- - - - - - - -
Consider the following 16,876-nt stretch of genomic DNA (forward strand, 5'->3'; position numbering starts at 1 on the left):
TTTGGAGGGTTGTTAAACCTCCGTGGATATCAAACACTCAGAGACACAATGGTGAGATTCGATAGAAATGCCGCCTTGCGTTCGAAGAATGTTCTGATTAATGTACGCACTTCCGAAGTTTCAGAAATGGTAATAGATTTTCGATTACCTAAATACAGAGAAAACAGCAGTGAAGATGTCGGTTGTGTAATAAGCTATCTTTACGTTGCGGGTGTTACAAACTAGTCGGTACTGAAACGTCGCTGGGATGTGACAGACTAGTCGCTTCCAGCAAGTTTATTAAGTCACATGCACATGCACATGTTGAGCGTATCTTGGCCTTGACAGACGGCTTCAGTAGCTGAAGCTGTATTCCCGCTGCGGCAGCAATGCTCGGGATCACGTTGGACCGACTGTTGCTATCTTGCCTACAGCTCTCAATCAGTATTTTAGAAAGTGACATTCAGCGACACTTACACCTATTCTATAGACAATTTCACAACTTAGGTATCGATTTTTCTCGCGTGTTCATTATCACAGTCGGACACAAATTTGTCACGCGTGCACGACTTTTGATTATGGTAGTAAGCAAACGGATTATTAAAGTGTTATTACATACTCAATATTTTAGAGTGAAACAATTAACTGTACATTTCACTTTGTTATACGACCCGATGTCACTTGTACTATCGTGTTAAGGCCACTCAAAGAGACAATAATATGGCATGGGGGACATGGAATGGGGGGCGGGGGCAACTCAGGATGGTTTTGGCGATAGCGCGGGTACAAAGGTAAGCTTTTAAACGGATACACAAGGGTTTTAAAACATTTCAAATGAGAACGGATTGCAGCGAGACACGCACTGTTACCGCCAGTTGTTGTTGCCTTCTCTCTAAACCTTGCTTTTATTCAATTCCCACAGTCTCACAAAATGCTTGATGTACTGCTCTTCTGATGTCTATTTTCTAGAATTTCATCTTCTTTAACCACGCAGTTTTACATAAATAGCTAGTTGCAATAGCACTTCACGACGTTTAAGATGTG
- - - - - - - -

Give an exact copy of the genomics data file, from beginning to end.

Consider the following 16,876-nt stretch of genomic DNA (forward strand, 5'->3'; position numbering starts at 1 on the left):
TTTGGAGGGTTGTTAAACCTCCGTGGATATCAAACACTCAGAGACACAATGGTGAGATTCGATAGAAATGCCGCCTTGCGTTCGAAGAATGTTCTGATTAATGTACGCACTTCCGAAGTTTCAGAAATGGTAATAGATTTTCGATTACCTAAATACAGAGAAAACAGCAGTGAAGATGTCGGTTGTGTAATAAGCTATCTTTACGTTGCGGGTGTTACAAACTAGTCGGTACTGAAACGTCGCTGGGATGTGACAGACTAGTCGCTTCCAGCAAGTTTATTAAGTCACATGCACATGCACATGTTGAGCGTATCTTGGCCTTGACAGACGGCTTCAGTAGCTGAAGCTGTATTCCCGCTGCGGCAGCAATGCTCGGGATCACGTTGGACCGACTGTTGCTATCTTGCCTACAGCTCTCAATCAGTATTTTAGAAAGTGACATTCAGCGACACTTACACCTATTCTATAGACAATTTCACAACTTAGGTATCGATTTTTCTCGCGTGTTCATTATCACAGTCGGACACAAATTTGTCACGCGTGCACGACTTTTGATTATGGTAGTAAGCAAACGGATTATTAAAGTGTTATTACATACTCAATATTTTAGAGTGAAACAATTAACTGTACATTTCACTTTGTTATACGACCCGATGTCACTTGTACTATCGTGTTAAGGCCACTCAAAGAGACAATAATATGGCATGGGGGACATGGAATGGGGGGCGGGGGCAACTCAGGATGGTTTTGGCGATAGCGCGGGTACAAAGGTAAGCTTTTAAACGGATACACAAGGGTTTTAAAACATTTCAAATGAGAACGGATTGCAGCGAGACACGCACTGTTACCGCCAGTTGTTGTTGCCTTCTCTCTAAACCTTGCTTTTATTCAATTCCCACAGTCTCACAAAATGCTTGATGTACTGCTCTTCTGATGTCTATTTTCTAGAATTTCATCTTCTTTAACCACGCAGTTTTACATAAATAGCTAGTTGCAATAGCACTTCACGACGTTTAAGATGTG